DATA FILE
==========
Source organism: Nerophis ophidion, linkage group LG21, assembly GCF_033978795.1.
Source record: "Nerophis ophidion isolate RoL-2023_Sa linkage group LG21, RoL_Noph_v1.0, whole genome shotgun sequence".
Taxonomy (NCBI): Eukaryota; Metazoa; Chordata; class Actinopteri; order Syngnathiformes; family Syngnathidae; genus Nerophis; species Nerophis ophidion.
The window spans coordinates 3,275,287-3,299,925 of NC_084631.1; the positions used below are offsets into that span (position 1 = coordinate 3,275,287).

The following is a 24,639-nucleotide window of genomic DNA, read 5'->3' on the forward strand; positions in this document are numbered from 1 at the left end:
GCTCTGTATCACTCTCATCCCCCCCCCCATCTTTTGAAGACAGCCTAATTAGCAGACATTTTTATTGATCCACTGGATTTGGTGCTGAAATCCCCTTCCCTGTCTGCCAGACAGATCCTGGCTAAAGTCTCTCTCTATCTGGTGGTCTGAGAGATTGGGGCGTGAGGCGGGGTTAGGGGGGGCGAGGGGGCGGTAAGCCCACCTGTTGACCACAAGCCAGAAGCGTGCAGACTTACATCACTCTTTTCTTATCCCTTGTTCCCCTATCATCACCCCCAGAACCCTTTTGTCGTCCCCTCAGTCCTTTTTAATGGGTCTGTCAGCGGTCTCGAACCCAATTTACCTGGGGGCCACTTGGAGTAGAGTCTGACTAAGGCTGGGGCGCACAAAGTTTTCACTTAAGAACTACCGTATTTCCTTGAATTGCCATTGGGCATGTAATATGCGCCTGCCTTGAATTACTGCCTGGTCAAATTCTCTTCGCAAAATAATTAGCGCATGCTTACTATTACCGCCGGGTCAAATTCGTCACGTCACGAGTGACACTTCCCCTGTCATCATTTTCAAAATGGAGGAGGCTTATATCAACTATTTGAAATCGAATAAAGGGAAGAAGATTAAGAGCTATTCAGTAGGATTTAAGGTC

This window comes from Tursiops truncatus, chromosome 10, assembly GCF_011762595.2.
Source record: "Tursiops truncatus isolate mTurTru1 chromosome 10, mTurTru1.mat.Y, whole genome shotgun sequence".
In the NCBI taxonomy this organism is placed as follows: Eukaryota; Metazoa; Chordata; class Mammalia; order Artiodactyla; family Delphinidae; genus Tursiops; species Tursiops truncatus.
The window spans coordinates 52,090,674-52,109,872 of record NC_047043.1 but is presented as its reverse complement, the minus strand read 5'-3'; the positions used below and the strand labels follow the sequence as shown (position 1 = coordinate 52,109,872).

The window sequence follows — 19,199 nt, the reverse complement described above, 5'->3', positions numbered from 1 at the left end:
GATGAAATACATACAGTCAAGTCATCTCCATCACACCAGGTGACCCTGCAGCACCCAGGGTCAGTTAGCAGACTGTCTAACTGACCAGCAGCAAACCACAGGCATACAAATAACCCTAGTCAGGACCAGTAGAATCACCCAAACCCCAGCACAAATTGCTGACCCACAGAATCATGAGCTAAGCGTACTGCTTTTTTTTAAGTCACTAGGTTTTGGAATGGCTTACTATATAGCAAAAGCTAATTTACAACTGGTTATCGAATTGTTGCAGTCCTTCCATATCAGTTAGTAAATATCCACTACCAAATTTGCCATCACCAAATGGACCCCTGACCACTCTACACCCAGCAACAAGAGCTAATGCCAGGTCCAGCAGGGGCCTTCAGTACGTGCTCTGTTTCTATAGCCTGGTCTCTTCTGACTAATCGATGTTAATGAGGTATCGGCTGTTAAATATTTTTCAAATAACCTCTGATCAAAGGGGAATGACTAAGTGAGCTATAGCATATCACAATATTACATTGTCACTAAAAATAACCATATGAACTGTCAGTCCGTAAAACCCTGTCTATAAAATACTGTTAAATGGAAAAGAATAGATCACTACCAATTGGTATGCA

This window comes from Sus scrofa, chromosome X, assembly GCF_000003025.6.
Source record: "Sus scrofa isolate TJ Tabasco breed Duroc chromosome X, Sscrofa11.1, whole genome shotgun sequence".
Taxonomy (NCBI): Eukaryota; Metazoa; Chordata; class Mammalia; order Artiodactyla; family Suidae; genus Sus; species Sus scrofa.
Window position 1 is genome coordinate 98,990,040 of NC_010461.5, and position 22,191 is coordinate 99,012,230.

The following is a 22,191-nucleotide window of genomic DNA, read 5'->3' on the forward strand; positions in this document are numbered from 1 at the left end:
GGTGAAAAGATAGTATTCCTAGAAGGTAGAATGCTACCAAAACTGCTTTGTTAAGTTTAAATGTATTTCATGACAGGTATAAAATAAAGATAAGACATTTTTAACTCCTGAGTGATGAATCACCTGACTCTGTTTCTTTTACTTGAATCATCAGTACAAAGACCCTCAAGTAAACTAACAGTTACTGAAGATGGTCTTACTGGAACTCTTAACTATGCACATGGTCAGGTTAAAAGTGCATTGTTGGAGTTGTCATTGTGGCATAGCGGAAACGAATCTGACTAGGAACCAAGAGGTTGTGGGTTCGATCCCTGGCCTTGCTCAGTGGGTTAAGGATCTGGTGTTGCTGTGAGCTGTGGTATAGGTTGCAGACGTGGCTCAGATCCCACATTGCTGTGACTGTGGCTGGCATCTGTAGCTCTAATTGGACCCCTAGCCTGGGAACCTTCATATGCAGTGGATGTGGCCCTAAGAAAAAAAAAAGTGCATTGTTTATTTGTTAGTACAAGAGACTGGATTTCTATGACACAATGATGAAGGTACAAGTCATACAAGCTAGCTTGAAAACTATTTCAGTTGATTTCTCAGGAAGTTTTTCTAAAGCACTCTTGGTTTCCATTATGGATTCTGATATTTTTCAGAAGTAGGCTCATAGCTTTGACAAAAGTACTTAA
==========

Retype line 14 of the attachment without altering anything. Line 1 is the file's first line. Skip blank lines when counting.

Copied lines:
Source record: "Sus scrofa isolate TJ Tabasco breed Duroc chromosome X, Sscrofa11.1, whole genome shotgun sequence".